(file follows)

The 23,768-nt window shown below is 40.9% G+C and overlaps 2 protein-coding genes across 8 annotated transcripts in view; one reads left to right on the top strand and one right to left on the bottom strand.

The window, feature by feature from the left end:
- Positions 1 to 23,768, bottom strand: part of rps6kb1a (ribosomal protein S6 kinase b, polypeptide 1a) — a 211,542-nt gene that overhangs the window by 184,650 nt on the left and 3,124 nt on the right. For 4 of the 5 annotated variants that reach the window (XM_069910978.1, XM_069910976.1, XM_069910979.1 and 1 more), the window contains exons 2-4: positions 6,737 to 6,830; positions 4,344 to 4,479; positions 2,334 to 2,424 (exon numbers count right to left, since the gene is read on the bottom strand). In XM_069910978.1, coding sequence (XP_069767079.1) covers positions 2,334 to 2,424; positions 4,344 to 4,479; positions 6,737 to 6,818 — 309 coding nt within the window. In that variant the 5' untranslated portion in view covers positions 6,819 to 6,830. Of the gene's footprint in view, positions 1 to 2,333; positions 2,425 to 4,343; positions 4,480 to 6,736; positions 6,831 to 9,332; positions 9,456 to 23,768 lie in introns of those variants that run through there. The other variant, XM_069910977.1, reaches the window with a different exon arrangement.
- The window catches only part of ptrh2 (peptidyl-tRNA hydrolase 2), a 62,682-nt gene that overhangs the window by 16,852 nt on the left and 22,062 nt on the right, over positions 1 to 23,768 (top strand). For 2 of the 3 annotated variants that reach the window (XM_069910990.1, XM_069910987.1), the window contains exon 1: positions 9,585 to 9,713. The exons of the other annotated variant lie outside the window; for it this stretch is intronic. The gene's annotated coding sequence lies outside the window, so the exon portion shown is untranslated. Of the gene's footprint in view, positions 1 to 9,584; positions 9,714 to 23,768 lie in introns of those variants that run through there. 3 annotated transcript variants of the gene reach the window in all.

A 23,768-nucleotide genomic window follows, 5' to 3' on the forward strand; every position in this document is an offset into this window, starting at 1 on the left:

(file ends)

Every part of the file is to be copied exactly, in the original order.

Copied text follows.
The 23,768-nt window shown below is 40.9% G+C and overlaps 2 protein-coding genes across 8 annotated transcripts in view; one reads left to right on the top strand and one right to left on the bottom strand.

The window, feature by feature from the left end:
- Positions 1 to 23,768, bottom strand: part of rps6kb1a (ribosomal protein S6 kinase b, polypeptide 1a) — a 211,542-nt gene that overhangs the window by 184,650 nt on the left and 3,124 nt on the right. For 4 of the 5 annotated variants that reach the window (XM_069910978.1, XM_069910976.1, XM_069910979.1 and 1 more), the window contains exons 2-4: positions 6,737 to 6,830; positions 4,344 to 4,479; positions 2,334 to 2,424 (exon numbers count right to left, since the gene is read on the bottom strand). In XM_069910978.1, coding sequence (XP_069767079.1) covers positions 2,334 to 2,424; positions 4,344 to 4,479; positions 6,737 to 6,818 — 309 coding nt within the window. In that variant the 5' untranslated portion in view covers positions 6,819 to 6,830. Of the gene's footprint in view, positions 1 to 2,333; positions 2,425 to 4,343; positions 4,480 to 6,736; positions 6,831 to 9,332; positions 9,456 to 23,768 lie in introns of those variants that run through there. The other variant, XM_069910977.1, reaches the window with a different exon arrangement.
- The window catches only part of ptrh2 (peptidyl-tRNA hydrolase 2), a 62,682-nt gene that overhangs the window by 16,852 nt on the left and 22,062 nt on the right, over positions 1 to 23,768 (top strand). For 2 of the 3 annotated variants that reach the window (XM_069910990.1, XM_069910987.1), the window contains exon 1: positions 9,585 to 9,713. The exons of the other annotated variant lie outside the window; for it this stretch is intronic. The gene's annotated coding sequence lies outside the window, so the exon portion shown is untranslated. Of the gene's footprint in view, positions 1 to 9,584; positions 9,714 to 23,768 lie in introns of those variants that run through there. 3 annotated transcript variants of the gene reach the window in all.

A 23,768-nucleotide genomic window follows, 5' to 3' on the forward strand; every position in this document is an offset into this window, starting at 1 on the left: